Abstract

Pain is an unpleasant sensation, and at the same time, it is always subjective and affective. Ten healthy subjects viewed 3 counterbalanced blocks of images from the International Affective Picture System: images showing painful events and those evoking emotions of fear and rest. They were instructed to imagine pain in their own body while viewing each image showing a painful event (the imagination of pain). Using functional magnetic resonance imaging, we compared cerebral hemodynamic responses during the imagination of pain with those to emotions of fear and rest. The results show that the imagination of pain is associated with increased activity in several brain regions involved in the pain-related neural network, notably the anterior cingulate cortex (ACC), right anterior insula, cerebellum, posterior parietal cortex, and secondary somatosensory cortex region, whereas increased activity in the ACC and amygdala is associated with the viewing of images evoking fear. Our results indicate that the imagination of pain even without physical injury engages the cortical representations of the pain-related neural network more specifically than emotions of fear and rest; it also engages the common representation (i.e., in ACC) between the imagination of pain and the emotion of fear.

Introduction

Pain is an unpleasant sensation, but at the same time, it is always subjective and emotional (Fields 1999). Individuals learn of “pain” through experiences related to injury in their life, and they are able to imagine pain from their past experiences even without physical injury.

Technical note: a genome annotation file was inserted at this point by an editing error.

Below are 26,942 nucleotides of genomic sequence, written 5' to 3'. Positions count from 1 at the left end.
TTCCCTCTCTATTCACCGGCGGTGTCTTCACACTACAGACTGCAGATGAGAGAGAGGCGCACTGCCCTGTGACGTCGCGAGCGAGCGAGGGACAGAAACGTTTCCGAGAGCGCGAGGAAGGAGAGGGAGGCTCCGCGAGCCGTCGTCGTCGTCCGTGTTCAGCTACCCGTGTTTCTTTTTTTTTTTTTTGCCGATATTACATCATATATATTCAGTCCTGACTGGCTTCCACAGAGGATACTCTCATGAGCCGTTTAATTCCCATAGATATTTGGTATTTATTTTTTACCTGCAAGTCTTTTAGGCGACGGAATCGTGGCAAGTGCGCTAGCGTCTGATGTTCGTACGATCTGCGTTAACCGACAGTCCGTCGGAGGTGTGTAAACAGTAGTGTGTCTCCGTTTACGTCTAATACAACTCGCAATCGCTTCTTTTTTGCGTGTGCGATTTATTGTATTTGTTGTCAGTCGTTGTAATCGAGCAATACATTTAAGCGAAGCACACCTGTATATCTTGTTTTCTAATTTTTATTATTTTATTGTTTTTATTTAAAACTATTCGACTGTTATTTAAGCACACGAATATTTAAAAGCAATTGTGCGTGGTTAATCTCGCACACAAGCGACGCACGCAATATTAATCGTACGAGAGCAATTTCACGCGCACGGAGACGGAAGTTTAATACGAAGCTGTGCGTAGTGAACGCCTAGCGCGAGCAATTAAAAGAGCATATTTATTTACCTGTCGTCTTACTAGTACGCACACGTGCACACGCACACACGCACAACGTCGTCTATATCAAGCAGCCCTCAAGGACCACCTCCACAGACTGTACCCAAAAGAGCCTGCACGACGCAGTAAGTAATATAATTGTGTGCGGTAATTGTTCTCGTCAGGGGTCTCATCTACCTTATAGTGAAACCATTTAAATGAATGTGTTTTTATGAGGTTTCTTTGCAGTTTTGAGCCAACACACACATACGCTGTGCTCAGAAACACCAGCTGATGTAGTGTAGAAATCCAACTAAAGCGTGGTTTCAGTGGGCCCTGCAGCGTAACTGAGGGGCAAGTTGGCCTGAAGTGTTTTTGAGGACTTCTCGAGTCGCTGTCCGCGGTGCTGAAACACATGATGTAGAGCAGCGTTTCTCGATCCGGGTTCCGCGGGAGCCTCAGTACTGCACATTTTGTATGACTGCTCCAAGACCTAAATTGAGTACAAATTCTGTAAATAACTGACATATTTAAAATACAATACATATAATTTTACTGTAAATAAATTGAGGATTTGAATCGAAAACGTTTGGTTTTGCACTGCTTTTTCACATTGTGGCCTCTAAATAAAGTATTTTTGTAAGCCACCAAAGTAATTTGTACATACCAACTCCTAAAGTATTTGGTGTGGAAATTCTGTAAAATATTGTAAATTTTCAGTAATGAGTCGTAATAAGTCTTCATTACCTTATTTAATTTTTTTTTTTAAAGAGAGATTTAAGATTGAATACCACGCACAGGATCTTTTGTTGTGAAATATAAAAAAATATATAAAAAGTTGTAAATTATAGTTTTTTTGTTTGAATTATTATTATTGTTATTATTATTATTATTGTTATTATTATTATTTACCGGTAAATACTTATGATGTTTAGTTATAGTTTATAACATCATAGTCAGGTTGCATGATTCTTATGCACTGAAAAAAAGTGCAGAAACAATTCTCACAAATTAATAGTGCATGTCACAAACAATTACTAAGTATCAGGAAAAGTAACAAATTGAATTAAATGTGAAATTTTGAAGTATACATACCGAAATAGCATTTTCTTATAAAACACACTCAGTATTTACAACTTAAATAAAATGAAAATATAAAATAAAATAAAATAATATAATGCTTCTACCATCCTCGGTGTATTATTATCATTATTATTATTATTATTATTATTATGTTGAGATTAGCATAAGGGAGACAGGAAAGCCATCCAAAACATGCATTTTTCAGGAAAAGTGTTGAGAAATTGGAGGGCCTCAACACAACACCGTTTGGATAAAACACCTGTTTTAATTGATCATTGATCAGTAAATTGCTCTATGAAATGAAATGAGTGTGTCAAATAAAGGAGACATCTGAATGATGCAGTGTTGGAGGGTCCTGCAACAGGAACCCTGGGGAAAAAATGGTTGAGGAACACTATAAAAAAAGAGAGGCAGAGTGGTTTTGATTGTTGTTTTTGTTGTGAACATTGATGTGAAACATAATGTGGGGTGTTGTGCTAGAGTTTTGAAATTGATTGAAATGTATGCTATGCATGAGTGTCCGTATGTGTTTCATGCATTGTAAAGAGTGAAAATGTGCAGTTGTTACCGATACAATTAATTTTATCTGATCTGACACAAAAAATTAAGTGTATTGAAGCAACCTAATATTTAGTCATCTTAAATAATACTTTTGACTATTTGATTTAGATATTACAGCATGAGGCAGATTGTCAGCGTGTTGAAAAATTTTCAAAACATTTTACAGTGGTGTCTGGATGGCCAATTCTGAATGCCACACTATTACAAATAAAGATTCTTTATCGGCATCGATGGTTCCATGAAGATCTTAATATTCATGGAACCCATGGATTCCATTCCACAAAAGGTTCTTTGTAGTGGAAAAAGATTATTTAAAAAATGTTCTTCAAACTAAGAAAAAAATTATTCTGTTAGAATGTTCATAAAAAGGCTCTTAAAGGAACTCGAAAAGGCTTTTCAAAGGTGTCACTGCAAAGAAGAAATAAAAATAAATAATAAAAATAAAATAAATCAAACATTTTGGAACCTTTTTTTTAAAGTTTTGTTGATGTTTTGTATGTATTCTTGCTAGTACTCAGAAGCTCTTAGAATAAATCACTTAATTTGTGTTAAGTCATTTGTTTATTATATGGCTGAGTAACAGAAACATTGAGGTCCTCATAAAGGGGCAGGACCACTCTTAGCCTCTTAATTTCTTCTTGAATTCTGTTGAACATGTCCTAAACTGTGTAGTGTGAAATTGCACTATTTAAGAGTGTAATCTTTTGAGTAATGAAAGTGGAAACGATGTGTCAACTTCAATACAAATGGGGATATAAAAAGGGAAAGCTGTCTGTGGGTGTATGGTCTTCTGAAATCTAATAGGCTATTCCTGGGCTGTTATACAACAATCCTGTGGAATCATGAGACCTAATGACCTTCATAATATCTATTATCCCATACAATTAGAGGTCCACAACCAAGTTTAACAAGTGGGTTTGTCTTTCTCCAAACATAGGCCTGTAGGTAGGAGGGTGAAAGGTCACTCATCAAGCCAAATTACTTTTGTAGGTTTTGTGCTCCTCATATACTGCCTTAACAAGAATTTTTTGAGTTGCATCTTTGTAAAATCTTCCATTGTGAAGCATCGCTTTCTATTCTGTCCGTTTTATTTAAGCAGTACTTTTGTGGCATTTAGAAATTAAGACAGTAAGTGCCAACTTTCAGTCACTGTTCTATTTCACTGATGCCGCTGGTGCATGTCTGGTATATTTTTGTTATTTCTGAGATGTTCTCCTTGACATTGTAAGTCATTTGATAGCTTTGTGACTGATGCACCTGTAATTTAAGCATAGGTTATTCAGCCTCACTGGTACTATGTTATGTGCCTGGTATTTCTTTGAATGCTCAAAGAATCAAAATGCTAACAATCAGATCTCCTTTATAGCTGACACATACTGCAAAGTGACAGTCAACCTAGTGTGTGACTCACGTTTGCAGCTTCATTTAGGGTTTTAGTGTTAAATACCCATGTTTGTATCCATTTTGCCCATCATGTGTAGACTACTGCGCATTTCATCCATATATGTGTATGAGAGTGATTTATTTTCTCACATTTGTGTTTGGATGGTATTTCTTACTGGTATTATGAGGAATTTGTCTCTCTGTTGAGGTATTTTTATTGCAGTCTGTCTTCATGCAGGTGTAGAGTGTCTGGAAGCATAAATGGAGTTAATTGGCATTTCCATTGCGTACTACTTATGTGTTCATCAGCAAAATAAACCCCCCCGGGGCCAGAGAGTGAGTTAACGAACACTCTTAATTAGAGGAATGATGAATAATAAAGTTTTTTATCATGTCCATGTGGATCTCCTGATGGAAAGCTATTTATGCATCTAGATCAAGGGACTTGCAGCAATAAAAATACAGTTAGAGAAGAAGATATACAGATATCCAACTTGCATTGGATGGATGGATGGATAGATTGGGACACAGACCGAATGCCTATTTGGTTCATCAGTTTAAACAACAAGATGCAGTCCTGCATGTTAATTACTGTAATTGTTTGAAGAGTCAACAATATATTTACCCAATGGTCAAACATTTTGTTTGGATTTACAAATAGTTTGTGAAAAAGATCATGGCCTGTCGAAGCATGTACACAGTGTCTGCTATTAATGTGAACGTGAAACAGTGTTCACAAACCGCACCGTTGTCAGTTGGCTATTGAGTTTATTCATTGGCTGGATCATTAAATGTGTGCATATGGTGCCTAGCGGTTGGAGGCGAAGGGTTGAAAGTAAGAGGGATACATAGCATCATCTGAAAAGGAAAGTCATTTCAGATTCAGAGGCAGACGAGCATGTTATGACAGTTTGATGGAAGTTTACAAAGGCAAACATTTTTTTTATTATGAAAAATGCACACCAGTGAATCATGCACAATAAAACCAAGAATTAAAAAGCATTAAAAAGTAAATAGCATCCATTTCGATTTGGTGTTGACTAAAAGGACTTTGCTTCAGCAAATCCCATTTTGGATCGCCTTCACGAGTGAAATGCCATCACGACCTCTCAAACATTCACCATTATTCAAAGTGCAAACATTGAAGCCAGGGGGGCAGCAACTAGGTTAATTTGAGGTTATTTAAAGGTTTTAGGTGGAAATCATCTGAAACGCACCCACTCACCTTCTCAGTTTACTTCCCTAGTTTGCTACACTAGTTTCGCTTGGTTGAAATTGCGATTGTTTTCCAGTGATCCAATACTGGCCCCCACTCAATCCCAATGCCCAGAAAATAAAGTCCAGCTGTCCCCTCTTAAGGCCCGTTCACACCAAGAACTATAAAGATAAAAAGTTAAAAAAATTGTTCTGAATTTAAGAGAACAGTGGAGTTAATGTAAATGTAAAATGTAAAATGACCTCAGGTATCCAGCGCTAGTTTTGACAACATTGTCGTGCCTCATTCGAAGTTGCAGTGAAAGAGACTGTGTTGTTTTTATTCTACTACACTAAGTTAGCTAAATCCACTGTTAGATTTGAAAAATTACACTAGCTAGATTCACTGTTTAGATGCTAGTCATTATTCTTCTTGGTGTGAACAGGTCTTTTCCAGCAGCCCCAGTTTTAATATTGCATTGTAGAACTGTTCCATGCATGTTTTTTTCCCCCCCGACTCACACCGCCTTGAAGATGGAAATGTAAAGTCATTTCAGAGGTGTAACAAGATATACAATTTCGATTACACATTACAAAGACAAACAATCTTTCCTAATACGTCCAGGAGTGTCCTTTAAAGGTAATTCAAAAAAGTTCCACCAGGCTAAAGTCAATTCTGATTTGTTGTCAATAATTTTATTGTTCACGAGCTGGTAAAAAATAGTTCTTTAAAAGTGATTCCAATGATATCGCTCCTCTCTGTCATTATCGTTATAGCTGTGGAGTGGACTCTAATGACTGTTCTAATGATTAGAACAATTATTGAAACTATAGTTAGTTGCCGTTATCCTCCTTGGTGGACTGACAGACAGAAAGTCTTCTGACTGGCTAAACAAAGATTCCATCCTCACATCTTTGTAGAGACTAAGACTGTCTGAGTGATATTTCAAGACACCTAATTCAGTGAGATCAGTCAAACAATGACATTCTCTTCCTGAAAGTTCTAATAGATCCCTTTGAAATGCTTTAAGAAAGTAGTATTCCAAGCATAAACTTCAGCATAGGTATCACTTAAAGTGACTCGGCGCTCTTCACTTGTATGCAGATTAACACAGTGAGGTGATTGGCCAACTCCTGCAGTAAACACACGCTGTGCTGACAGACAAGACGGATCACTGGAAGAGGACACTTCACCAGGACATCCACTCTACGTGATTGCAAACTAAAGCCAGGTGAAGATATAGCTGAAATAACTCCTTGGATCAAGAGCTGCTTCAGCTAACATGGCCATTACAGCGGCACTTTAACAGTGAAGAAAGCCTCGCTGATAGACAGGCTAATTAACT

Recently, from the viewpoint of “empathy,” some neuroimaging studies on pain processing have revealed a partial neural overlap between the experience of pain in self and the observation of pain in others (i.e., empathy for other's pain) (Singer and others 2004; Botvinick and others 2005; Jackson and others 2005). Although the actual experience of pain and the empathic feeling of the pain of other individuals involve similar brain regions such as the anterior cingulate cortex (ACC) and anterior insula, activations of the secondary somatosensory cortex (SII) and dorsal ACC were specifically attributable to receiving actual pain and were not detected from the observation of pain in others (Singer and others 2004). However, changing perspective taking, Jackson and others (2006) clearly differentiated the cerebral representation between the imagination of pain (i.e., a self-oriented aversive response that induces both empathy and distress) and imagining how others would feel pain (i.e., empathy for other's pain), showing that the imagination of pain activates the pain-related neural network (pain matrix) extensively including the SII, dorsal ACC (Brodmann Area [BA] 24), and insula. Furthermore, in a study of patients with phantom limb pain using a hypnotic suggestion that the missing limb was in a painful position, Willoch and others (2000) found a similar activation in the pain matrix including the SII, ACC, and insula in the absence of any noxious stimulation.

The aim of our functional magnetic resonance imaging (fMRI) study is to investigate the hemodynamic changes stemming from the inner experience of pain (imagination of pain) perceived from viewing images showing painful events in an intact body, in comparison with those stemming from another aversive emotion, that is, fear and rest emotion elicited by the International Affective Picture System (IAPS) (Lang and others 2005). This picture system includes images of several different emotional scenes; it is possible to use these images to elicit specific emotions. In a number of neuroimaging studies using the IAPS, various emotions, such as happiness, sadness (Lang and others 1998), and disgust (Schienle and others 2002), the anticipation of painful stimulation and aversive situations (Simmons and others 2004), the anticipation of aversion (Nitschke and others 2006), and their neural mechanisms have been shown. We focused on the emotions of pain and fear because these emotions have common features. Pain and fear belong to the category “negative affect,” which is associated with the withdrawal from the emotion elicitor serving to protect the organism from being harmed and are also part of different warning systems dealing with different types of threat.